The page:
Monthly Archives: October 2014

Instrumentation at Department of Clinical Science

Roland JonssonDepartment of Clinical Science has a great repertoire of more or less advanced scientific instruments. Officially all equipment placed in the space of the institute belongs to the university. Everybody is certainly welcome to use them but we should exploit this with care. In addition, certain rules have to be followed – below these are listed:

Golden rules for users of instruments at Department of Clinical Science

• Always ask for permission to use an instrument before you start using it.

• Contact details for the person responsible for the instrument are noted on the instrument or at the entrance of the room where it is placed.

• Always obtain proper training before using the equipment.

• Always report to the person responsible for the instrument if experiencing problems.

• Always register in the user book belonging to the instrument.

The complete list of instrumentation belonging to our institute can be seen here:

It is important for us to keep the lists for new instrumentation updated. When you have received a new instrument – please report this to

Also wishes for new instruments/equipment can be sent/delivered to

Please note that equipment belonging to our three core facilities is under the auspices of the core facility staff and with their own administration.

Good luck with all technicalities


Obituary: Claus Ola Solberg

Solberg, Claus OlaOur dear colleague and friend Professor Emeritus, and former Dean, Head of Institute and Chief Physician, Claus Ola Solberg, passed away in his home in Fana on October 20, 83 years old. His funeral will take place in Fana Church today, Friday October 31, at 12:00. Anyone who wishes to is welcome to attend the funeral and the subsequent memorial in the chapel.
Read more here (in Norwegian)

HSE inspections at K2 December 2014

Advarsel skiltHSE-inspections is a review of locales, equipment and working methods in order to map out any potential risks for disease and injury to staff, environment and materials, as well as a consideration of necessary implementations.  Issues related to fire safety and external environment (i.e. dangerous waste and emissions) should also be evaluated.  Examples of issues to be mapped out are defective and substandard furniture and equipment, noise pollution, lack of proper lighting, reduced air quality, heat, messy and unhygienic working conditions or blocked escape routes.

HSE-inspection rounds will be carried at K2:

December 2, 1300 – 1600 in the Laboratory Building

December 3, 0900 – 1100 at the Children’s clinic

December 8, 1000 – 1200 at the Women’s clinic

Link to checklist of issues to be inspected are found at (in Norwegian)

All research groups must review the checklist and report and follow-up any deviances. Week 46 is deadline for submission of form to Irene Hjelmaas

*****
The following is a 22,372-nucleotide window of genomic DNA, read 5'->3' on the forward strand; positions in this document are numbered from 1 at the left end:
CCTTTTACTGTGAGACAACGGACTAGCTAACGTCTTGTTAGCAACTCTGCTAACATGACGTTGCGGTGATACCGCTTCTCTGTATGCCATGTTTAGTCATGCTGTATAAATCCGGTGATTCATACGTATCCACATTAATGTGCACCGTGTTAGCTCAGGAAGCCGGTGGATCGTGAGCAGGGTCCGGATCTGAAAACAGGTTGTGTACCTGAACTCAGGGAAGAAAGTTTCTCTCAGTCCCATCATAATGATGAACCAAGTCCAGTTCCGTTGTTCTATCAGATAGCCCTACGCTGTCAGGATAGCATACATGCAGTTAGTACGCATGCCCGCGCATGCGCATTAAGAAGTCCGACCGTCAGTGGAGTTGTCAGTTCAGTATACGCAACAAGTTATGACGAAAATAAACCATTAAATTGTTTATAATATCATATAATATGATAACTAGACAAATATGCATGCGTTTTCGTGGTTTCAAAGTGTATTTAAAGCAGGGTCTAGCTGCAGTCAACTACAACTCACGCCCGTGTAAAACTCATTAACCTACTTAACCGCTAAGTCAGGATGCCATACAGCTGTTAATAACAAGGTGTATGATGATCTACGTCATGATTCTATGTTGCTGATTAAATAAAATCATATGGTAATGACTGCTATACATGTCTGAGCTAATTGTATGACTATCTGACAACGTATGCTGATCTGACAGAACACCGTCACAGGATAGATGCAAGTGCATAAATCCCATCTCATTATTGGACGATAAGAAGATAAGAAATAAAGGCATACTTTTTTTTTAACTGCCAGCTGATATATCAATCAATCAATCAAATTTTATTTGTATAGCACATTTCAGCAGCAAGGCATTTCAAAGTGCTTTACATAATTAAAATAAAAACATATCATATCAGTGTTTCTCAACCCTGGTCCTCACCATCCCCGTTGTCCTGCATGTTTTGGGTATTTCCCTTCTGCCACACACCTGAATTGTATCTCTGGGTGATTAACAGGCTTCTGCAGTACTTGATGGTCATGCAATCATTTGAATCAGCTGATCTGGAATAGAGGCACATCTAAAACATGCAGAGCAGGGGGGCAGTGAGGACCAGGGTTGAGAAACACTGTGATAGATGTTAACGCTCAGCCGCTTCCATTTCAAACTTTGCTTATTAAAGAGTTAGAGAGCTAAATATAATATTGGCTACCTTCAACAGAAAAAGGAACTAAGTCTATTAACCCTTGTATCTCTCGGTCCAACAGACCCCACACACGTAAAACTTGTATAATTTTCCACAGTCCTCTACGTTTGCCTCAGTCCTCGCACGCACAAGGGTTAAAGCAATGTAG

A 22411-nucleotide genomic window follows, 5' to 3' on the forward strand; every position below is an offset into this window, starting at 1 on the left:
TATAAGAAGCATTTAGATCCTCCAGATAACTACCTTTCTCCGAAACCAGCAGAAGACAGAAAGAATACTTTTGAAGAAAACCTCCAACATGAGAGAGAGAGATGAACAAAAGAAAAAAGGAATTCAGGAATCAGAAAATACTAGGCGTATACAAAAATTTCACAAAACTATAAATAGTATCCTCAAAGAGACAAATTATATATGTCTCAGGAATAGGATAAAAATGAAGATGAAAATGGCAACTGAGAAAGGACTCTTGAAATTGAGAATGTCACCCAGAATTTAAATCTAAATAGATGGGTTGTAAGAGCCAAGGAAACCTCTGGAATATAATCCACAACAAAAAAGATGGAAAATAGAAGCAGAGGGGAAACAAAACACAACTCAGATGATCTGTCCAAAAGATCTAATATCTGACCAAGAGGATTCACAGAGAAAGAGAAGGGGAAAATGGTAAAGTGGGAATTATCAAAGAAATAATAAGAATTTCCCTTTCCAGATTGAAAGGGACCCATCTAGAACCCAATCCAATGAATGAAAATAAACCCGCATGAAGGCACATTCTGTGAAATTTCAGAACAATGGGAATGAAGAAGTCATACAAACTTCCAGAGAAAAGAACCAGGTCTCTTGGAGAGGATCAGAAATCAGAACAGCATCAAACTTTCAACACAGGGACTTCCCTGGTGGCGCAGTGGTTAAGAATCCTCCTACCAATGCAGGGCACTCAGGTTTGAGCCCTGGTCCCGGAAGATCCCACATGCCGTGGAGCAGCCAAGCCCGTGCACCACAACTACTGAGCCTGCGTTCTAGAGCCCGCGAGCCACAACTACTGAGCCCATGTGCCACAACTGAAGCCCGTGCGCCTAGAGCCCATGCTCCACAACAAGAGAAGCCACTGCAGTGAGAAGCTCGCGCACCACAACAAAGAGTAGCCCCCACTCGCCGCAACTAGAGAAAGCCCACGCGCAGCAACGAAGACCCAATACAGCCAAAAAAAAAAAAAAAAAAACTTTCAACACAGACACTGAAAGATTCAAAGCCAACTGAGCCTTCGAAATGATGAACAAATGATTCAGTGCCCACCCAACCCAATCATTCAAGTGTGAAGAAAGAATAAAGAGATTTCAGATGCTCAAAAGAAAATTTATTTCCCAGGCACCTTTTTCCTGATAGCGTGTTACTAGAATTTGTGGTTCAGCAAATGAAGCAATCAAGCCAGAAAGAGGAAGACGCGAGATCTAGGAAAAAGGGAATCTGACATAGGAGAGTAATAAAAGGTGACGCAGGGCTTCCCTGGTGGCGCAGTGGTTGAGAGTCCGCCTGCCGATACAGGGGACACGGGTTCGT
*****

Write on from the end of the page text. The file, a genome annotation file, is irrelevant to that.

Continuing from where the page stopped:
A psychosocial work environment mapping will take place in early 2015, led by the HSE-sections.

Academic-pedagogical day February 6, 2015

Centre for Continuing Education is inviting all the academic sections at UiB to propose presentation topics for the academic day.  The presentations may be in the form of a typical lecture lasting one to two hours, but the academic sections may also choose to put together lecture series or mini seminars within an academic field or subject.  In High School a multitude of subjects are taught in different education programmes featuring a lot of cross-disciplinary project work, and topics from academic sections at all faculties and academic units are therefore relevant as lecture topics.
For more information (in Norwegian)
Deadline for submitting presentation topics is November 20. Topics are suggested via this link

Newsletter from the organizational development project at UiB

forsidecollage_2The University of Bergen has initiated an organizational development project in order to improve the services offered by the Central administration. The aim is that all employees should be familiar with the project. The project website is a main channel of information for the employees. In addition a newsletter has been sent out regarding the project. Click here to read the newsletter ( in Norwegian)

Reasearch presentations from 2014

The research school in clinical medicine invites you to present your work to fellow researchers and the general audience. If you have presented a poster or had an oral presentation at a scientific meeting or a conference in 2014, you are welcome to submit your work. There will be arranged a poster exhibition , january 26-30, 2015 and oral presentations january 29, 2015. Prizes will be awarded to the three best presentations in each category! For more information.

Registartion deadline: 1st of December 2014.

Are we in control of the system, or are we its slaves? – some thoughts prior to the Health-Safety –Environment (HSE) seminar

Eystein 2Next week it is again time for the annual K2 HSE-seminar. As an attendant you will learn more about cooperation and work joy – important factors which contribute to making K2 a good place to work.
I am currently reading Sapiens – a Brief History of Humankind written by Israeli historian Yuval Harari. The book presents a fascinating overview of the history of Homo Sapiens – the wise human – or to use Harari’s expression: The deadliest species in the annals of biology.